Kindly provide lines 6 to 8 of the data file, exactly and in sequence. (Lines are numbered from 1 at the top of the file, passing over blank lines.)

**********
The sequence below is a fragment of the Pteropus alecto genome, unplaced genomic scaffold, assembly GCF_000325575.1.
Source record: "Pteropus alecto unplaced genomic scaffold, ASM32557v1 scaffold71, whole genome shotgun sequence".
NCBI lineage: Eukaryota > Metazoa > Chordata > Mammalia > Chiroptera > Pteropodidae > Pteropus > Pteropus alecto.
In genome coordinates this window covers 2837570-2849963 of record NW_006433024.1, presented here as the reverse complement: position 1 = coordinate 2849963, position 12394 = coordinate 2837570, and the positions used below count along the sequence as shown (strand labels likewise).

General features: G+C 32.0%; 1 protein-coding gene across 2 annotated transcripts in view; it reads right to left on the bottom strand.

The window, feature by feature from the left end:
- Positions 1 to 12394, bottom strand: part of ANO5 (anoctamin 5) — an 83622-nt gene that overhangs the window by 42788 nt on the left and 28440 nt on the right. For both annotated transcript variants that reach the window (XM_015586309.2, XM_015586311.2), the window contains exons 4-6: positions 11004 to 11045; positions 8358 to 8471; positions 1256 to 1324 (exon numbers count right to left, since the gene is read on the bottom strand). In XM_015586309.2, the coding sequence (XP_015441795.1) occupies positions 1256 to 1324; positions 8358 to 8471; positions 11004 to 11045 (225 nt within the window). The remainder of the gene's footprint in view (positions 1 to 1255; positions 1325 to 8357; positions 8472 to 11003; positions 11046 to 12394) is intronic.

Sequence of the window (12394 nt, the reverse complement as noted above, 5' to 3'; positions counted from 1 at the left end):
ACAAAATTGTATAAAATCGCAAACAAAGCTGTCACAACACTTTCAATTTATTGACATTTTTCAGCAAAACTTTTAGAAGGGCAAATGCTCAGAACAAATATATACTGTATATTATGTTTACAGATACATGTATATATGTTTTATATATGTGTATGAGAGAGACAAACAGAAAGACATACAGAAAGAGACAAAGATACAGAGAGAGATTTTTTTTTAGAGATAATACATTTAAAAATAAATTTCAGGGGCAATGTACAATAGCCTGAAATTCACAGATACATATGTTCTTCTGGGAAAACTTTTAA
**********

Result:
The window, feature by feature from the left end:
- Positions 1 to 12394, bottom strand: part of ANO5 (anoctamin 5) — an 83622-nt gene that overhangs the window by 42788 nt on the left and 28440 nt on the right. For both annotated transcript variants that reach the window (XM_015586309.2, XM_015586311.2), the window contains exons 4-6: positions 11004 to 11045; positions 8358 to 8471; positions 1256 to 1324 (exon numbers count right to left, since the gene is read on the bottom strand). In XM_015586309.2, the coding sequence (XP_015441795.1) occupies positions 1256 to 1324; positions 8358 to 8471; positions 11004 to 11045 (225 nt within the window). The remainder of the gene's footprint in view (positions 1 to 1255; positions 1325 to 8357; positions 8472 to 11003; positions 11046 to 12394) is intronic.

Sequence of the window (12394 nt, the reverse complement as noted above, 5' to 3'; positions counted from 1 at the left end):